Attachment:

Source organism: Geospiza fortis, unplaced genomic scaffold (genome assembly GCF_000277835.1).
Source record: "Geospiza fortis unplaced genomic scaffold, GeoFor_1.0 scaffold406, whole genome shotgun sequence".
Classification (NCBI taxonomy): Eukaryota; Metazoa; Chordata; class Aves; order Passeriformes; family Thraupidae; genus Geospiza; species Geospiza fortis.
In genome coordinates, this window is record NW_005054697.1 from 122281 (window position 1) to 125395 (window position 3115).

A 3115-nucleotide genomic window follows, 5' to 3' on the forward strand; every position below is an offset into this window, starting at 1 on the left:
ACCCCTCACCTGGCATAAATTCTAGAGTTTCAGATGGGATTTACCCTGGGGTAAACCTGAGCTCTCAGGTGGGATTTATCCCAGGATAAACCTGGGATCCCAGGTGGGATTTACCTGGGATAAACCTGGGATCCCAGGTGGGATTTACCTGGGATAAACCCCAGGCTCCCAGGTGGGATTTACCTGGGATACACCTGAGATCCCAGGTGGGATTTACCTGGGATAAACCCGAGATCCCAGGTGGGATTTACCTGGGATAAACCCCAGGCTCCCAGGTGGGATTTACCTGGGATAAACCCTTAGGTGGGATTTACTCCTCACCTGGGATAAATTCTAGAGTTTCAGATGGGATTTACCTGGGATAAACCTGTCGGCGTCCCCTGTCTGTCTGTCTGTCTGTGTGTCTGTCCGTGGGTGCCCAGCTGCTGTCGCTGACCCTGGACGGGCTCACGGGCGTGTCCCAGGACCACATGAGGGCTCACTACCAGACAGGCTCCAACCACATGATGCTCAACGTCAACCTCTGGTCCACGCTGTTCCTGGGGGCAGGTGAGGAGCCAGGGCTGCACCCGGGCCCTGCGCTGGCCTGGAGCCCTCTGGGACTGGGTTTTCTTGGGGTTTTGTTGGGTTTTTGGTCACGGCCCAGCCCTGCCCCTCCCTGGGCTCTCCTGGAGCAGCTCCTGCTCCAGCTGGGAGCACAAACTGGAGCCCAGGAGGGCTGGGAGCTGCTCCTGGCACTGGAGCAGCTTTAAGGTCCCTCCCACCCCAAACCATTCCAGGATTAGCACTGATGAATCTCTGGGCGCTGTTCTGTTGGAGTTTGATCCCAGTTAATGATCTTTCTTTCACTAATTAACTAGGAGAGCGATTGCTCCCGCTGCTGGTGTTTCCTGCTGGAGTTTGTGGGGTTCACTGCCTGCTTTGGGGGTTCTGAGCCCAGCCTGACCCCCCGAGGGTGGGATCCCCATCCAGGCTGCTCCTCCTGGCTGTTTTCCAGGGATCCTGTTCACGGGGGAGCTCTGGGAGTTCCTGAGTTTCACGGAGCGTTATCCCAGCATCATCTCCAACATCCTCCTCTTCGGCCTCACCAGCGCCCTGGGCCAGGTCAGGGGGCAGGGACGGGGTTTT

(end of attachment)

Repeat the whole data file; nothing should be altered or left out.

Source organism: Geospiza fortis, unplaced genomic scaffold (genome assembly GCF_000277835.1).
Source record: "Geospiza fortis unplaced genomic scaffold, GeoFor_1.0 scaffold406, whole genome shotgun sequence".
Classification (NCBI taxonomy): Eukaryota; Metazoa; Chordata; class Aves; order Passeriformes; family Thraupidae; genus Geospiza; species Geospiza fortis.
In genome coordinates, this window is record NW_005054697.1 from 122281 (window position 1) to 125395 (window position 3115).

A 3115-nucleotide genomic window follows, 5' to 3' on the forward strand; every position below is an offset into this window, starting at 1 on the left:
ACCCCTCACCTGGCATAAATTCTAGAGTTTCAGATGGGATTTACCCTGGGGTAAACCTGAGCTCTCAGGTGGGATTTATCCCAGGATAAACCTGGGATCCCAGGTGGGATTTACCTGGGATAAACCTGGGATCCCAGGTGGGATTTACCTGGGATAAACCCCAGGCTCCCAGGTGGGATTTACCTGGGATACACCTGAGATCCCAGGTGGGATTTACCTGGGATAAACCCGAGATCCCAGGTGGGATTTACCTGGGATAAACCCCAGGCTCCCAGGTGGGATTTACCTGGGATAAACCCTTAGGTGGGATTTACTCCTCACCTGGGATAAATTCTAGAGTTTCAGATGGGATTTACCTGGGATAAACCTGTCGGCGTCCCCTGTCTGTCTGTCTGTCTGTGTGTCTGTCCGTGGGTGCCCAGCTGCTGTCGCTGACCCTGGACGGGCTCACGGGCGTGTCCCAGGACCACATGAGGGCTCACTACCAGACAGGCTCCAACCACATGATGCTCAACGTCAACCTCTGGTCCACGCTGTTCCTGGGGGCAGGTGAGGAGCCAGGGCTGCACCCGGGCCCTGCGCTGGCCTGGAGCCCTCTGGGACTGGGTTTTCTTGGGGTTTTGTTGGGTTTTTGGTCACGGCCCAGCCCTGCCCCTCCCTGGGCTCTCCTGGAGCAGCTCCTGCTCCAGCTGGGAGCACAAACTGGAGCCCAGGAGGGCTGGGAGCTGCTCCTGGCACTGGAGCAGCTTTAAGGTCCCTCCCACCCCAAACCATTCCAGGATTAGCACTGATGAATCTCTGGGCGCTGTTCTGTTGGAGTTTGATCCCAGTTAATGATCTTTCTTTCACTAATTAACTAGGAGAGCGATTGCTCCCGCTGCTGGTGTTTCCTGCTGGAGTTTGTGGGGTTCACTGCCTGCTTTGGGGGTTCTGAGCCCAGCCTGACCCCCCGAGGGTGGGATCCCCATCCAGGCTGCTCCTCCTGGCTGTTTTCCAGGGATCCTGTTCACGGGGGAGCTCTGGGAGTTCCTGAGTTTCACGGAGCGTTATCCCAGCATCATCTCCAACATCCTCCTCTTCGGCCTCACCAGCGCCCTGGGCCAGGTCAGGGGGCAGGGACGGGGTTTT